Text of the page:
The Ku Cha Holiday Gift Guide to Fabulous Oolong Teas

The Ku Cha Holiday Gift Guide to Fabulous Oolong Teas

In just a little over three weeks, 2023 draws to a close and we enter 2024. Between now and then most of us will engage in lots of holiday merriment. We’ll bake cookies shaped like little people, and decorate our homes with evergreen boughs, lights, holiday treasures and more. And we will feast with friends and family, head out to happy holiday parties and savor the enchanting once-a-year vibes that come with the holidays.

Gifts matter this time of the year. We think tea and tea accessories all make outstanding presents, from stocking stuffers to grand offerings for extra-special loved ones. Among the many options for tea gifts, we encourage people to consider oolong teas, the style of tea grown in China and Taiwan that serves as a bridge between bold black tea and subtle whites and greens. Most oolongs are grown in China’s Fujian and Guangdong Provinces, as well as Taiwan.

Ten famous oolong teas

Different styles of tea

Blacks undergo the most oxidation, meaning they get exposed to the more oxygen than other styles, which changes the leaves’ color and transforms the flavor. You know how a banana turns from yellow to brown? That’s due to oxidation. White and green teas are the least oxidized, and their colors stand in stark contrast to black teas. Puerh teas see both oxidation and fermentation. But oxidation for oolong teas is somewhere in between. And we think that midway zone is ideal for yielding especially superb and interesting tea.

Farmers in Taiwan hand-picking tea leaves.

In addition to the gorgeous range of flavors, the style also delivers an especially rich bounty of health benefits. Black and green teas, for example, each present their own unique health advantages, based in part on the processing they undergo to become proper black and green teas. But oolongs draw health benefits from both styles, as they sort of straddle both green and black tea. Win win!

Interested in wowing your friends, family and colleagues with compelling tea gifts? You can’t go wrong with a selection of outstanding oolongs. As they sip their way through the following selection of oolongs, from Fujian, Guangdong and Taiwan, we predict many of them will become oolong champions.

Holiday Tea Gifts: Tie Guan Yin Oolong

Iron Goddess of Mercy – the most famous oolong in the world.

Some oolongs are common, and served in restaurants around the world. Others are rare, prized and often destined to collectors or people who just obsess over oolong’s many charms. And then there’s the famous oolongs, like Tie Guan Yin, also known as “Iron Goddess of Mercy.” 

This tea from China’s Fujian Province captured the attention of tea lovers long ago for its sweet and floral fragrance, bright taste and smooth finish and lingers in the mouth. As with many oolongs, multiple brewings produce different taste and aromatic experiences. We often steep Tie Guan Yin and other oolongs many times before finally releasing the leaves into the compost heap.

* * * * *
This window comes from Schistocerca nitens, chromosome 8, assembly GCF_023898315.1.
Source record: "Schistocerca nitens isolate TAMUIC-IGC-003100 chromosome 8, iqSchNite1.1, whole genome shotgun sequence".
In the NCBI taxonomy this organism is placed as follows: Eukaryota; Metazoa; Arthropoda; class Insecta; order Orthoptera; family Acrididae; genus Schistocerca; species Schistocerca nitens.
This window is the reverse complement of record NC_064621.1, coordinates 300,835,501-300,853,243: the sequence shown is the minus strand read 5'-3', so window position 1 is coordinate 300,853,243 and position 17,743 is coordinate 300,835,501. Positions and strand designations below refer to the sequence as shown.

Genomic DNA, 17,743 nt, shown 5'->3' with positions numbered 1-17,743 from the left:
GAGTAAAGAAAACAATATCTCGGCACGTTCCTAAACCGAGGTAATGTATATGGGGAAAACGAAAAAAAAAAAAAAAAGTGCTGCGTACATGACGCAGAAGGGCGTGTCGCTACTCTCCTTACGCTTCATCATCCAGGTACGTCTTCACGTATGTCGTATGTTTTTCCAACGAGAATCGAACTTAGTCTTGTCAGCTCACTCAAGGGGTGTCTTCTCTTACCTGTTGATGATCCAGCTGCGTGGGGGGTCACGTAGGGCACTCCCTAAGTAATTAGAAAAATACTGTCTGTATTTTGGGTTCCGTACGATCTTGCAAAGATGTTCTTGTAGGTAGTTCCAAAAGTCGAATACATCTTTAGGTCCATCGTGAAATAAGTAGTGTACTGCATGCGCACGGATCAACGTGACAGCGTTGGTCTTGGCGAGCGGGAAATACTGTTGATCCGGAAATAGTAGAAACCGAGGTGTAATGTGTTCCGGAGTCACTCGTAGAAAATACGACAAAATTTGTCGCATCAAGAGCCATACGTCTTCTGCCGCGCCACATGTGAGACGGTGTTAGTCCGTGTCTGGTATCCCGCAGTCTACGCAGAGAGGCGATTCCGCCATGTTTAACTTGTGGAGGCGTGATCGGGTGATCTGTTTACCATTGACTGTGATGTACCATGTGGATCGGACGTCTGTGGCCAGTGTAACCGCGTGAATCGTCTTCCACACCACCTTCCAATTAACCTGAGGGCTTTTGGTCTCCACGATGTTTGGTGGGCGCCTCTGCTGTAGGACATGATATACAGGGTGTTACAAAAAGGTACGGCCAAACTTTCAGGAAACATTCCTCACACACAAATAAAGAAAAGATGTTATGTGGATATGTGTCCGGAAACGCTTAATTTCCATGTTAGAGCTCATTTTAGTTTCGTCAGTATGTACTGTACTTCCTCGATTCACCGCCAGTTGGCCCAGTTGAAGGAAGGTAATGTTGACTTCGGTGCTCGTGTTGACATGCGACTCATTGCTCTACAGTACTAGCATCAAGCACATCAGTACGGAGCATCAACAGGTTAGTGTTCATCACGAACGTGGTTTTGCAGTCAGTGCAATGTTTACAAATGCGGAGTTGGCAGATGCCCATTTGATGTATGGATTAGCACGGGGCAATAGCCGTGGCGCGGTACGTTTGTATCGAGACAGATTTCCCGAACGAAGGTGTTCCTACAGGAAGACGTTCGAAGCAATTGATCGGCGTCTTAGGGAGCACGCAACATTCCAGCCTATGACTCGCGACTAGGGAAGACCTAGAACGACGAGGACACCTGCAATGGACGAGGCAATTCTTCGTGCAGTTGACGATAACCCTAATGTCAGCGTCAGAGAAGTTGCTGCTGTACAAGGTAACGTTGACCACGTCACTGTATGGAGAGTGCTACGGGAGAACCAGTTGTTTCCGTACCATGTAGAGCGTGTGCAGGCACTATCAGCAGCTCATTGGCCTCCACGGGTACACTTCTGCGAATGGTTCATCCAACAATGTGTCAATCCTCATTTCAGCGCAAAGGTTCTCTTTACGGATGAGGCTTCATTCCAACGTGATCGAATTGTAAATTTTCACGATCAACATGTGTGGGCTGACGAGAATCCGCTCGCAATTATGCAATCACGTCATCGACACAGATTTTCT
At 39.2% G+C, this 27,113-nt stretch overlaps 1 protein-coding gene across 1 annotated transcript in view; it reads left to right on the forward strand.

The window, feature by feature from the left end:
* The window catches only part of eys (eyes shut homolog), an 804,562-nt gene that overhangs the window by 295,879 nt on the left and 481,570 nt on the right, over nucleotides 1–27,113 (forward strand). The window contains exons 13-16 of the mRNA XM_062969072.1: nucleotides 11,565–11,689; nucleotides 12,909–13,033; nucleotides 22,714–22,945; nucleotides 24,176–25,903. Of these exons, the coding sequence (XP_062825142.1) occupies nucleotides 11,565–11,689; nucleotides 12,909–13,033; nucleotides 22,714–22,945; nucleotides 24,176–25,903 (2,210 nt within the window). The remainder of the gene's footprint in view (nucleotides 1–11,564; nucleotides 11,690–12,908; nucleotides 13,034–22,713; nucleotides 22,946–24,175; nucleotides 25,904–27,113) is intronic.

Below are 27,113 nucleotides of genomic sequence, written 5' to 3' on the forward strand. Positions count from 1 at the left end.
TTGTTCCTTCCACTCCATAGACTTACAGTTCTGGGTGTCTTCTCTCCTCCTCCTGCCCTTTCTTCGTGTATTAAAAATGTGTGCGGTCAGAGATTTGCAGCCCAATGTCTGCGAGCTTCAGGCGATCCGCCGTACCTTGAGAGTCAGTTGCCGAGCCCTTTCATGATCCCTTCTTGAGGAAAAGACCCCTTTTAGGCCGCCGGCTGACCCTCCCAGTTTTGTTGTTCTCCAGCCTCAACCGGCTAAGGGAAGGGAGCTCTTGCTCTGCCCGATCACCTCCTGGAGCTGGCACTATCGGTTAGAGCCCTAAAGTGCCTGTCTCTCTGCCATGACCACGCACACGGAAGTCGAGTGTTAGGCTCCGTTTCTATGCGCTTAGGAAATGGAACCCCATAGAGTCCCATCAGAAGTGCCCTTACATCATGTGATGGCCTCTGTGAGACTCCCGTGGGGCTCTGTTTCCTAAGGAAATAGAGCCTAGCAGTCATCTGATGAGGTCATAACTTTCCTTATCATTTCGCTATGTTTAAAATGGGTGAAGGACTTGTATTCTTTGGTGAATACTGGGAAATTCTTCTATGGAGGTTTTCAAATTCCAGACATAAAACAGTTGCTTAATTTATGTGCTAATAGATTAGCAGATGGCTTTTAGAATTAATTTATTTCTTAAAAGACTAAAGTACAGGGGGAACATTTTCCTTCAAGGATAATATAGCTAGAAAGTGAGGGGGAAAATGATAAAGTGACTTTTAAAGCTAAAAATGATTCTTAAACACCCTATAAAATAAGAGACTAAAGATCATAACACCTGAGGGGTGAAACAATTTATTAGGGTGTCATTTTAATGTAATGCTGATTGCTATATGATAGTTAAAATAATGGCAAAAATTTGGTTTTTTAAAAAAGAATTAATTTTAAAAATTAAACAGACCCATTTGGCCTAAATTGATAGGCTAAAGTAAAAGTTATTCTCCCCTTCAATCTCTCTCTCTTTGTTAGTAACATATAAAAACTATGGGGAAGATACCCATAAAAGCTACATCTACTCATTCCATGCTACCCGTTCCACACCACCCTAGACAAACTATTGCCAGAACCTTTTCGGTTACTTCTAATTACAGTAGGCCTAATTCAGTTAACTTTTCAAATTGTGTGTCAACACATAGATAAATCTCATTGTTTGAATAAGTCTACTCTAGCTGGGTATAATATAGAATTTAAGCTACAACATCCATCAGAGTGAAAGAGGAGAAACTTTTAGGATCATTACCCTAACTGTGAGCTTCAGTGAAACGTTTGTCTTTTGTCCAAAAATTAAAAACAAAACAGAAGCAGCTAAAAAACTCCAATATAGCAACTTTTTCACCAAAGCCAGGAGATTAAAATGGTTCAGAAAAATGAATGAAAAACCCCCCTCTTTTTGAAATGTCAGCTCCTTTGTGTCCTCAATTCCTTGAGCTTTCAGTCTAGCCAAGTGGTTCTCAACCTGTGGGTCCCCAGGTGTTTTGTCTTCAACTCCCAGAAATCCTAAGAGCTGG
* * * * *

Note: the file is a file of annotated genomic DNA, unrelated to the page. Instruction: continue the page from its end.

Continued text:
Holiday Tea Gifts: Dan Cong Honey Orchid Oolong

Dan Cong oolongs grow in individual groves. They all offer different taste and aroma sensations.

Dan Congs are signature oolongs from Guangdong Province, one of the three main areas of oolong production in China and Taiwan. In Chinese, Dan Cong means “single grove,” which explains one of the unique things about this tea. Where most tea of the same style, like oolong, gets harvested, mixed together and processed on tea farms, Dan Cong teas come from specific, separate groves of trees. Harvests and processing are kept altogether from each grove, so when you sip a Dan Cong you know you are enjoying the leaves from a tidy group of tea trees on a plantation. 

We love trying different Dan Congs. Even though the tea trees are the same Camellia sinensis plant and the groves are near one another, each grove produces a unique type of fragrant leaf. And the Honey Orchid version of Dan Cong, you guessed it, projects aromas of orchid and flavor notes of apricot. Mmmm.

Holiday Tea Gifts: Dong Ding Oolong

Taiwan has become a vibrant center for oolong production.

Any self-respecting oolong gift guide must include Taiwanese oolongs. The island didn’t start cultivating oolong until close to 1800 (scholars believe oolong first started getting made in China in the middle of the 1600s), but in the more than 200 years since Taiwan has emerged as an oolong powerhouse. Farmers there produce a diversity of delicious oolongs. We work hard to source the best.

In Chinese Dong Ding means “Frozen Summit” and it refers to the name of the Taiwanese mountain where the tea is cultivated. Interestingly, the first oolong plants brought to Taiwan were from China’s famous Wuyi Mountains, which grows the world-famous rock oolongs.

Tea farmers in Taiwan hand pick the leaves for Dong Ding, and leave the stems attached. The method makes for a sweeter infusion. This highly fragrant tea possesses a full-bodied taste that is slightly sweet with a hint of fruitiness. It also is extremely smooth.

Holiday Tea Gifts: Milk Oolong

Milk oolong = pure fun. Kids love it, too!

Milk oolong is just fun. This tea comes to us from Taiwan, where after harvesting the tea leaves get steamed with a non-dairy creamer before they are roasted. The result is a unique and creamy flavor. This isn’t an oolong purists tea, but it’s one of our most popular flavored oolongs! We love it, and can attest to its approval among kids!

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